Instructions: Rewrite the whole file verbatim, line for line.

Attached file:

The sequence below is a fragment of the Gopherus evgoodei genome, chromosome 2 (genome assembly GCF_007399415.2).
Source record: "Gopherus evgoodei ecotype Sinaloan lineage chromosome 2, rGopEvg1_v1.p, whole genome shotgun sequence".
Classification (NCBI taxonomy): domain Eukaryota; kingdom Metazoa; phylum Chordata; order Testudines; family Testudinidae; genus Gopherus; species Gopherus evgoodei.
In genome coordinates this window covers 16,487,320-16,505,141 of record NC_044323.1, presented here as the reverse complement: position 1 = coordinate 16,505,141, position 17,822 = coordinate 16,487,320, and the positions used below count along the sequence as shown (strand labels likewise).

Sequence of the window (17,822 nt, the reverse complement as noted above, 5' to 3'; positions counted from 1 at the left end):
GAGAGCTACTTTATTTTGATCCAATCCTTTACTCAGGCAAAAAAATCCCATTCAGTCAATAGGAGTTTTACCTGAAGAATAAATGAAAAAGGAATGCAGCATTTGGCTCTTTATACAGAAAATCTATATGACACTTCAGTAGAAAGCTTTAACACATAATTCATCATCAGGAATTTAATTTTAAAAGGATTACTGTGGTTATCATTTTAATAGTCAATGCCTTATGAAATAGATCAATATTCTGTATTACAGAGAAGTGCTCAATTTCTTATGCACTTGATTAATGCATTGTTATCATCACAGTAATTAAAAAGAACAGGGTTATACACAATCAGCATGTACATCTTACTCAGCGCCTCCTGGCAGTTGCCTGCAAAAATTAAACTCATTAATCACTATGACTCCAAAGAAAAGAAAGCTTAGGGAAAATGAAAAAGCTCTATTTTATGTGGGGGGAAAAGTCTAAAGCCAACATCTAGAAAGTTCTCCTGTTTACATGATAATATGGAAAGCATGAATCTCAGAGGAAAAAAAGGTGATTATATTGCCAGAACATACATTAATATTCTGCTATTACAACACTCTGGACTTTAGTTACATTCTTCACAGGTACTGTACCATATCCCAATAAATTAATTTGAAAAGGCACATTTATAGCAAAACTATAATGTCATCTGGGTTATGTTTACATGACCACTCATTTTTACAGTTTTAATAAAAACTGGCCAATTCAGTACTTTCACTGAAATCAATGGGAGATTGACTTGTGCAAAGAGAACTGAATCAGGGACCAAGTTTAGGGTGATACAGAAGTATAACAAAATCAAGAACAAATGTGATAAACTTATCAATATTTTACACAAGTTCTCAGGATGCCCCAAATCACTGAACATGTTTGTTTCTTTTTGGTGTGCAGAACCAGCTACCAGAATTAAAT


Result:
The sequence below is a fragment of the Gopherus evgoodei genome, chromosome 2 (genome assembly GCF_007399415.2).
Source record: "Gopherus evgoodei ecotype Sinaloan lineage chromosome 2, rGopEvg1_v1.p, whole genome shotgun sequence".
Classification (NCBI taxonomy): domain Eukaryota; kingdom Metazoa; phylum Chordata; order Testudines; family Testudinidae; genus Gopherus; species Gopherus evgoodei.
In genome coordinates this window covers 16,487,320-16,505,141 of record NC_044323.1, presented here as the reverse complement: position 1 = coordinate 16,505,141, position 17,822 = coordinate 16,487,320, and the positions used below count along the sequence as shown (strand labels likewise).

Sequence of the window (17,822 nt, the reverse complement as noted above, 5' to 3'; positions counted from 1 at the left end):
GAGAGCTACTTTATTTTGATCCAATCCTTTACTCAGGCAAAAAAATCCCATTCAGTCAATAGGAGTTTTACCTGAAGAATAAATGAAAAAGGAATGCAGCATTTGGCTCTTTATACAGAAAATCTATATGACACTTCAGTAGAAAGCTTTAACACATAATTCATCATCAGGAATTTAATTTTAAAAGGATTACTGTGGTTATCATTTTAATAGTCAATGCCTTATGAAATAGATCAATATTCTGTATTACAGAGAAGTGCTCAATTTCTTATGCACTTGATTAATGCATTGTTATCATCACAGTAATTAAAAAGAACAGGGTTATACACAATCAGCATGTACATCTTACTCAGCGCCTCCTGGCAGTTGCCTGCAAAAATTAAACTCATTAATCACTATGACTCCAAAGAAAAGAAAGCTTAGGGAAAATGAAAAAGCTCTATTTTATGTGGGGGGAAAAGTCTAAAGCCAACATCTAGAAAGTTCTCCTGTTTACATGATAATATGGAAAGCATGAATCTCAGAGGAAAAAAAGGTGATTATATTGCCAGAACATACATTAATATTCTGCTATTACAACACTCTGGACTTTAGTTACATTCTTCACAGGTACTGTACCATATCCCAATAAATTAATTTGAAAAGGCACATTTATAGCAAAACTATAATGTCATCTGGGTTATGTTTACATGACCACTCATTTTTACAGTTTTAATAAAAACTGGCCAATTCAGTACTTTCACTGAAATCAATGGGAGATTGACTTGTGCAAAGAGAACTGAATCAGGGACCAAGTTTAGGGTGATACAGAAGTATAACAAAATCAAGAACAAATGTGATAAACTTATCAATATTTTACACAAGTTCTCAGGATGCCCCAAATCACTGAACATGTTTGTTTCTTTTTGGTGTGCAGAACCAGCTACCAGAATTAAAT